EMSA was performed using Chemiluminescent EMSA Kit (Beyotime). Briefly, 5μg of nuclear extract was incubated with 10ng of each biotin-labeled probe in binding buffer for 30min at room temperature. Meanwhile, reactions contained a 100-fold excess of the same unlabeled probe, and other unrelated probes were used to determine specific and nonspecific binding. Furthermore, specific antibodies against Sp1 for supershift assay were performed in other reactions. Then the reaction mixtures were separated in a 4% nondenaturing polyacrylamide gel in 0.5×TBE at 60V for 2 hours. Then the DNA/protein complex was transferred to nylon membrane, conjugated with Streptavidin-HRP, visualized with ECL, and detected by the Odyssey Fc Imaging System. The probes used for EMSA are listed in Table I.
ChIP assays were performed as described previously  with slight modification. About 1×107 cells were fixed with 0.8% formaldehyde for 10min, lysed in 150μl Buffer A (10mM Tris–HCl, pH 8.0, 10mM NaCl, 0.2% NP40) for 10min on ice. Spin down the precipitation and resuspend in 1ml Buffer B (50mM Tris–HCl, pH 8.0, 10mM EDTA, 1% SDS). The lysate was fragmented by sonication to yield fragments between 200bp and 1000bp, and then centrifuged at 13,000g for 15min at 4°C. The supernatant was whole cell extract (WCE). Three μg of anti-Sp1 antibody was added into tubes containing 200μl WCE plus 300μl Buffer C (16.7mM Tris–HCl, pH 8.0, 167mM NaCl, 1.2mM EDTA, 0.01% SDS, 1.1% Triton X-100). After incubation, the antibody complexes were collected with protein A agarose beads and subjected to serial washes. Cross-linked chromatin was reversed at 65°C in the presence of 200mM NaCl for 5hr. The DNA fragments were then purified using chloroform-isoamyl alcohol. The PCR primers used to amplify the endogenous c1orf109 promoter were listed in Table Table1.1. PCR products were then run on an agarose gel and photographed. Meanwhile, DNA fragment extracted from 200μl WCE was saved as positive control. Another pair of primers (ChIP InpF/R) that amplified DNA sequences from ~60bp to ~900bp downstream of the the transcriptional start site (TSS) was used as negative control.
The phosphorylation of the recombinant full-length C1ORF109 protein by CK2 in vitro was detected using the Casein Kinase 2 Assay Kit (Upstate). This assay is based on phosphorylation of a CK2 substrate using the transfer of the γ-phosphate of [γ-32P]-ATP by CK2 kinase. The phosphorylated substrate was separated from the residual [γ-32P]-ATP using P81 phosphocellulose paper, and [32P] incorporation into the substrate was measured using a scintillation counter and expressed as the calculated pmol phosphate incorporated into CK2 substrate peptide/min/ng of CK2.
To further verify C1ORF109 phosphorylation by CK2, about 0.1μg of recombinant full-length C1ORF109 protein was incubated with human CK2 (Upstate) in Hybrid Buffer (25mM Tris–HCl, pH 7.5, 25mM NaCl, 5mM MgCl2, 1mM DTT) and 0.1mM ATP plus 4μCi [γ-32P]-ATP (3000Ci/mM) for 30min at 25°C , and fractionated by SDS-PAGE. Dried Coomassie blue-stained gels were analyzed by the Storage Phosphor System (Cyclone).
siRNA oligonucleotides were synthesized, and the sequences of the siRNA for human c1orf109 was 5′-UGGAAUGGUUGCAGGAUAUTT3′. A non-targeting siRNA, 5′-UUCUCCGAACGUGUCACGUTT-3′, was used as a negative control. MDA-MB-231 cells were transfected with siRNA oligonucleotides using Lipofectamine 2000 Reagent (Invitrogen). Wild type c1orf109 was cloned into the pcDNA3.1-Flag vector. Hs578T cells were stably transfected with pcDNA3.1 or c1orf109 using Lipofectamine 2000 Reagent followed by G418 (Merck) selection.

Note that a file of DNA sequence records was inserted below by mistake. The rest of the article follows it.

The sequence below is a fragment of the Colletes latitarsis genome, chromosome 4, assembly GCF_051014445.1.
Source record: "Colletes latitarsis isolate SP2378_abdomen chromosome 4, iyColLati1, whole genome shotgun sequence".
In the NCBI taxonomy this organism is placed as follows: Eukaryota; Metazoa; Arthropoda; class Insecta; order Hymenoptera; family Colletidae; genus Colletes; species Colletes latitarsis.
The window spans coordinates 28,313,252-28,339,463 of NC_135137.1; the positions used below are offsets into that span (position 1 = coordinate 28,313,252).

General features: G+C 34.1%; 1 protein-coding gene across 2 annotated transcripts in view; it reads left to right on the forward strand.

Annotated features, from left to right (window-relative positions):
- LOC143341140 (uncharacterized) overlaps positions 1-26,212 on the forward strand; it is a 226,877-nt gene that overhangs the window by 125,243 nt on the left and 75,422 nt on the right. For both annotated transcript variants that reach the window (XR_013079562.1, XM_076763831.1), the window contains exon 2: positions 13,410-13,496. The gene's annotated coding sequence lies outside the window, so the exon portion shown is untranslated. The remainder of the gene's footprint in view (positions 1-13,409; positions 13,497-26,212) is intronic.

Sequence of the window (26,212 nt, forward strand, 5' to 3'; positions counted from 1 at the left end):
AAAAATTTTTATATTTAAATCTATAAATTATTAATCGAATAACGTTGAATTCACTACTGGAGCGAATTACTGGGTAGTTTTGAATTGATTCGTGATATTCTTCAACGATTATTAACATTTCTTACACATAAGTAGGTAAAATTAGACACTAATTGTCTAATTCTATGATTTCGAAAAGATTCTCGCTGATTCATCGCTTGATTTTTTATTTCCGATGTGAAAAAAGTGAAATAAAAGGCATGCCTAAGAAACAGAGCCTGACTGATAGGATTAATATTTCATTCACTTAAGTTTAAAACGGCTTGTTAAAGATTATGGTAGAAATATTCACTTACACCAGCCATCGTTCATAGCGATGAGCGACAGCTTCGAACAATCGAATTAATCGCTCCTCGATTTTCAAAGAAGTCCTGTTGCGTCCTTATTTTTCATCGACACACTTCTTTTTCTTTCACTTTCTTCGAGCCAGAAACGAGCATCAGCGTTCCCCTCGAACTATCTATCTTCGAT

Proliferation was analyzed using MTT assay and colony-forming assay. In the MTT assay, 3×103 cells were plated in 100μl media per well in 96-well dishes, the medium was removed and replaced with 100μl fresh culture medium containing 1.2mM MTT at the indicated time points. The reaction was incubated at 37°C for 4hr. Next, 100μl of SDS-HCl solution (10% SDS, 0.01M HCl) was added to each well. After incubation at 37°C for 4hr, each sample was mixed using a pipette, and absorbance was read at 570nm. In the colony-forming assay, cells were plated in 6-well dishes at 500 cells/well. Every 4days, the medium was replaced with fresh medium. When the colonies were clearly visible (after about two weeks), they were stained with crystal violet and counted.
Cells were lysed in RIPA lysis buffer (50mM Tris–HCl, pH 7.4, 150mM NaCl, 1% NP-40, 0.1% SDS, and 0.5% sodium deoxycholate) containing 10μg/ml aprotinin, 10μg/ml leupeptin, and 1mM PMSF. Equal amounts of cell lysates were electrophoresed in 12% SDS-polyacrylamide gels, and proteins were transferred to a nitrocellulose membrane. Membranes were blocked with 5% defatted milk and probed with the indicated primary antibodies, and were incubated with secondary antibodies conjugated with horseradish peroxidase. The ECL western blotting analysis system was used to detect the substrates.
Cells were harvested and fixed in 70% ice-cold ethanol for 10 minutes and incubated with RNase A (100μg/ml) and propidium iodide (50μg/ml) for 30 minutes, and 1×104 cells from each sample were subjected to fluorescence-activated cell sorter scan (Becton Dickinson) analysis.
Statistical analysis was conducted using the two-tailed Student’st test and one-way ANOVA where appropriate. The data were presented as means±S.D. obtained from three independent experiments. Results were considered to be statistically significant at P<0.05.